A second analyst said that by divorcing from the right-wing League and teaming with the center-left Democrats, Five Star’s skepticism toward the F-35 could become more pronounced. “I could imagine Five Star agreeing to pro-EU policies favored by the Democrats in return for blocking the F-35 program, or even agreeing to enter the Tempest program in return for blocking the F-35,” said the analyst, who spoke on condition of anonymity.
A source with knowledge of the inner workings of the Italian government said the Democrats might also sacrifice the F-35 to win an agreement to build a rail line in northern Italy that Five Star opposed.
Gabriele Iacovino, an analyst at the International Study Center in Rome, said: “Defense is always the last issue to be considered when a new government is formed, and the defense minister is always the last to be appointed.”
Five Star did make one reference to defense in an Aug. 30 list of 20 policies it wants to pursue in a new coalition with the Democrats. “Put an end to the sale of armaments to war-waging countries, and incentive the process of converting industry,” the Five Star party stated, suggesting that parts of the Italian defense industry would be turned over to the production of civilian technology.
But in a successive draft list of policies issued Sept. 3, the policy was missing, apparently dropped.
At the other end of Europe, Brexit is creating uncertainty of a different kind for the continent, said Douglas Barrie, a senior fellow for military aerospace at the IISS think thank in London.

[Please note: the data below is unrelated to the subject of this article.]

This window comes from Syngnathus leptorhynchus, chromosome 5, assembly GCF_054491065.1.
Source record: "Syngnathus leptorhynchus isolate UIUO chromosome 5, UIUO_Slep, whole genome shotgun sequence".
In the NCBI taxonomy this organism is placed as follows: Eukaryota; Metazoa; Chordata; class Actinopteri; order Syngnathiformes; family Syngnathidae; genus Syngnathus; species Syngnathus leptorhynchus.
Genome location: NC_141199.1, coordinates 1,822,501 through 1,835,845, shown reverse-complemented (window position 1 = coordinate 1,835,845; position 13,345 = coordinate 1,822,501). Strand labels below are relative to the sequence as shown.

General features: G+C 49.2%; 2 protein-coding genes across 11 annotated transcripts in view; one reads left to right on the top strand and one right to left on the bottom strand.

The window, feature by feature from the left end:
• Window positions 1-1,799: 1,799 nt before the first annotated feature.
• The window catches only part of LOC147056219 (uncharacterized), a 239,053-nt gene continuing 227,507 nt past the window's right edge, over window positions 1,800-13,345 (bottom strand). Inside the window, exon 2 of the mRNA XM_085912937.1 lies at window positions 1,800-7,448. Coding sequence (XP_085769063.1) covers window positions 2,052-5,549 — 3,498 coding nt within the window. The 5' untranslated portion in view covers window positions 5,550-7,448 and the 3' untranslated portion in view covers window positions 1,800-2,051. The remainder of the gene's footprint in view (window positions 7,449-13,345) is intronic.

“There are two kinds of challenge for the British defense community when it comes to Brexit: one is relationship management, the other about bureaucratic,” he said.
“Relationship management is in part how ugly the U.K.’s departure is, and for how long the atmosphere is soured between London and its erstwhile partners in Brussels,” he added. “The bureaucratic issues include problems regarding the movement of goods and personnel within defense companies operating in or across Europe, and the ability to access, or not, European research and development funding.”
That spells trouble for U.K. firms, but also for Italy’s Leonardo, which has 7,000 staff in the U.K. after buying up large parts of the defense electronics industry there.
If anything, Leonardo’s challenge is twofold: It must keep channels open between its U.K. facilities and European markets, but also with its sister operations in Italy.
“In the case of a no-deal [Brexit], how will Leonardo transfer parts and staff from its U.K. to its Italian operators?” said the source knowledgeable of the Italian government’s inner workings.
Speaking to Defense News in March, Leonardo CEO Alessandro Profumo said it would be crucial to know where the intellectual property for a product must be registered so it can secure development funding from the EU.
“There is also an upside since having a base in the U.K. could help Leonardo when it comes to deals with the U.S. and help counterbalance the hegemony of France and Germany in Europe,” said Iacovino, the analyst in Rome.
Furthermore, if political crises and Brexit are bumps in the road for Italy and the U.K., defense cooperation between France and Germany is certainly not going smoothly, said Aude Fleurant at SIPRI.
“The French-German plans for a sixth-generation fighter, FCAS, are being held up by significant differences over exports to the Middle East,” she said. “France is very unhappy over Germany’s opposition, and Germany is refusing to budge.”